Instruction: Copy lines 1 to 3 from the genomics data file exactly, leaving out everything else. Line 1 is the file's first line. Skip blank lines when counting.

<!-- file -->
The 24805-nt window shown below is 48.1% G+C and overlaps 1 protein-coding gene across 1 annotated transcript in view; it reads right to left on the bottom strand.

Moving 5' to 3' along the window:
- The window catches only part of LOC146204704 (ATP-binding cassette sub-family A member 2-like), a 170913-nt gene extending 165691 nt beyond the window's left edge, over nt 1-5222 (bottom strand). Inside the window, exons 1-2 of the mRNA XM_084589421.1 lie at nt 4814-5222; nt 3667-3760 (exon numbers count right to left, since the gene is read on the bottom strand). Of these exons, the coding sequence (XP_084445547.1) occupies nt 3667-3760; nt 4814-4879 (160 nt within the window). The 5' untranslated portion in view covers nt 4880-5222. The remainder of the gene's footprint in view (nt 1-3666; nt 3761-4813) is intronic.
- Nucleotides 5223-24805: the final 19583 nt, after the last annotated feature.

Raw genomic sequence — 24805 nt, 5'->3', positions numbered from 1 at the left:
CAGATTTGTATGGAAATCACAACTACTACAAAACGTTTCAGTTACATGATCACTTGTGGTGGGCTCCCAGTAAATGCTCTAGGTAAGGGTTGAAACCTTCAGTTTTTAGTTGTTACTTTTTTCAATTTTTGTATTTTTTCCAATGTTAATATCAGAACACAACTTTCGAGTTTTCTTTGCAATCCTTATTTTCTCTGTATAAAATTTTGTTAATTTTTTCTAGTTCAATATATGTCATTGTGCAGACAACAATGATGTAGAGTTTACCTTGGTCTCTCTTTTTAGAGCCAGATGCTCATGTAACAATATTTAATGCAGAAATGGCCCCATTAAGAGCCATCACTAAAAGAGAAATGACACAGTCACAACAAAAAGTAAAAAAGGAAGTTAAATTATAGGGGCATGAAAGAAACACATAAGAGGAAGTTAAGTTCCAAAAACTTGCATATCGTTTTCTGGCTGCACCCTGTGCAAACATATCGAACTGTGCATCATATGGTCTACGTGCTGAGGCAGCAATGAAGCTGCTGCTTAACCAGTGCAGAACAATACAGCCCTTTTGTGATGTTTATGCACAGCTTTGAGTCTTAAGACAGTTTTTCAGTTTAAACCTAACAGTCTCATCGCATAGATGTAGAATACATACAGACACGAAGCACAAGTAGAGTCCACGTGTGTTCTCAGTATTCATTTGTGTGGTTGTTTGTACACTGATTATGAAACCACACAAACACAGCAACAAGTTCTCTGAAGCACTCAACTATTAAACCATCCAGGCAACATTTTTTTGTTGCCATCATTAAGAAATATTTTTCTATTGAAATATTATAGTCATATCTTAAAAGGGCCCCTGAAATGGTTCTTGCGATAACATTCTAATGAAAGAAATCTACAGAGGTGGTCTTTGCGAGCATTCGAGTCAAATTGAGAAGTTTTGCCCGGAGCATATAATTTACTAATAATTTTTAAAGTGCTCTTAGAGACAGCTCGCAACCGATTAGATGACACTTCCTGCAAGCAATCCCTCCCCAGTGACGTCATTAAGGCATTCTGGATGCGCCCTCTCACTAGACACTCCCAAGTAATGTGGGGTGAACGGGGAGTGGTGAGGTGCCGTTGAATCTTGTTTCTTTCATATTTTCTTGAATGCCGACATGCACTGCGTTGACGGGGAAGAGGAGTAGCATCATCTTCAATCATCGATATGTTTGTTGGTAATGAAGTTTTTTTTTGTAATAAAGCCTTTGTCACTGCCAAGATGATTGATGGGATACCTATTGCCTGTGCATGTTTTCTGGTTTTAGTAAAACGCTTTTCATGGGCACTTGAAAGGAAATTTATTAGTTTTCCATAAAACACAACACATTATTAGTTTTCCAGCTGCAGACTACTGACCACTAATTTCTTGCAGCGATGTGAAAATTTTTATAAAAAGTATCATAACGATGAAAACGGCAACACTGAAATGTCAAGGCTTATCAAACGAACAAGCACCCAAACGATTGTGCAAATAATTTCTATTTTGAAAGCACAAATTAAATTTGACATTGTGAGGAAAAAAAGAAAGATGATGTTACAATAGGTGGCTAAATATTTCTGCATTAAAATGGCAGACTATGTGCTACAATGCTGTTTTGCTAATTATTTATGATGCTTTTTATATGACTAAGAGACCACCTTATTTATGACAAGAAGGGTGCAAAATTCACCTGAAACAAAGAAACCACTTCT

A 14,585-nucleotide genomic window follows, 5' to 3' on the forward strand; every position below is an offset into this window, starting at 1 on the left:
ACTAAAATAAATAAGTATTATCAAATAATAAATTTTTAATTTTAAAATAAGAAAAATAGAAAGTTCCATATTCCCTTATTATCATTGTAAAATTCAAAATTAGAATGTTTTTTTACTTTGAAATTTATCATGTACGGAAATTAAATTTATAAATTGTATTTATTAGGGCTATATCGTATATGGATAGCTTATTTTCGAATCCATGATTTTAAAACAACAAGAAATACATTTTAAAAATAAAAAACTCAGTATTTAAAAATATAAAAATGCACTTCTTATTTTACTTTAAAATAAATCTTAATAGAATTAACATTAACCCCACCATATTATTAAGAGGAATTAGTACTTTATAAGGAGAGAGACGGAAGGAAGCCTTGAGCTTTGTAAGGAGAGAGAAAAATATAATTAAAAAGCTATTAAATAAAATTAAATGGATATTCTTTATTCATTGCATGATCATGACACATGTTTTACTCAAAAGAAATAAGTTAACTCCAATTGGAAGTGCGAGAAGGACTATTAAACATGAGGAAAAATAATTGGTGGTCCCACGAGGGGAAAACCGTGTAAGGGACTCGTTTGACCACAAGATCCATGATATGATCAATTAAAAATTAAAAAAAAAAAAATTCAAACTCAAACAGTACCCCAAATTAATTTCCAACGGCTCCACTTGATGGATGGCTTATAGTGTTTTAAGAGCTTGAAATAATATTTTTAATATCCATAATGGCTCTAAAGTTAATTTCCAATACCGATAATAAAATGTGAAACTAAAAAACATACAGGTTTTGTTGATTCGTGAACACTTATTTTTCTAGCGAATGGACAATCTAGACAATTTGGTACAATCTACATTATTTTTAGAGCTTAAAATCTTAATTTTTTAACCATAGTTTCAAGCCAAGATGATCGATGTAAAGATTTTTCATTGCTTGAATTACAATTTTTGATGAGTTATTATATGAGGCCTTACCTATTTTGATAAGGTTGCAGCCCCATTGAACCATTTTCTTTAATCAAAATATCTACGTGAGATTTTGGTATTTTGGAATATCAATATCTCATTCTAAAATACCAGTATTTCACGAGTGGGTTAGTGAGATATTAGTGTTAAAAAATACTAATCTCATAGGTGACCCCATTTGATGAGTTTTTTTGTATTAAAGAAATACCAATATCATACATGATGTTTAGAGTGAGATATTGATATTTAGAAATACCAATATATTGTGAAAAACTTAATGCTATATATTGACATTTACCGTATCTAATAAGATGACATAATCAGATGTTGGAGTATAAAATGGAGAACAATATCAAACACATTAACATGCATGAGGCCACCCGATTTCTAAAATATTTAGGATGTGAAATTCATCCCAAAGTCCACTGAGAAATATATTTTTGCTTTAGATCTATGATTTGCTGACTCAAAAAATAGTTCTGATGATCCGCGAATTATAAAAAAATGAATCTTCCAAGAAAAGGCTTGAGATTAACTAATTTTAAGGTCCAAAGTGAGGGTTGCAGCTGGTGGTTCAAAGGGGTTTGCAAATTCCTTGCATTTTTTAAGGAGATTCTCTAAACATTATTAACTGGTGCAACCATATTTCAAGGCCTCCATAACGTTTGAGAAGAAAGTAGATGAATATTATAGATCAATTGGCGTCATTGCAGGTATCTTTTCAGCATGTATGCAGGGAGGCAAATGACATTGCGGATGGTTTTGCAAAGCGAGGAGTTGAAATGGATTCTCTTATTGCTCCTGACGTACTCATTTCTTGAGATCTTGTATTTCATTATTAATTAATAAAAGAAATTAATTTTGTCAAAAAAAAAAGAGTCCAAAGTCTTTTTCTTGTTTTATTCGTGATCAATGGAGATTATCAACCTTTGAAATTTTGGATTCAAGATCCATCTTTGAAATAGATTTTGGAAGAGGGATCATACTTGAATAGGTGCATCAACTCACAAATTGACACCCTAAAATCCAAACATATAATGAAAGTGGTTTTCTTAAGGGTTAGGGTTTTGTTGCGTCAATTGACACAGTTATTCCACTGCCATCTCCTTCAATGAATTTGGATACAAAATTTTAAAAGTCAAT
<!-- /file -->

The 24805-nt window shown below is 48.1% G+C and overlaps 1 protein-coding gene across 1 annotated transcript in view; it reads right to left on the bottom strand.

Moving 5' to 3' along the window:
- The window catches only part of LOC146204704 (ATP-binding cassette sub-family A member 2-like), a 170913-nt gene extending 165691 nt beyond the window's left edge, over nt 1-5222 (bottom strand). Inside the window, exons 1-2 of the mRNA XM_084589421.1 lie at nt 4814-5222; nt 3667-3760 (exon numbers count right to left, since the gene is read on the bottom strand). Of these exons, the coding sequence (XP_084445547.1) occupies nt 3667-3760; nt 4814-4879 (160 nt within the window). The 5' untranslated portion in view covers nt 4880-5222. The remainder of the gene's footprint in view (nt 1-3666; nt 3761-4813) is intronic.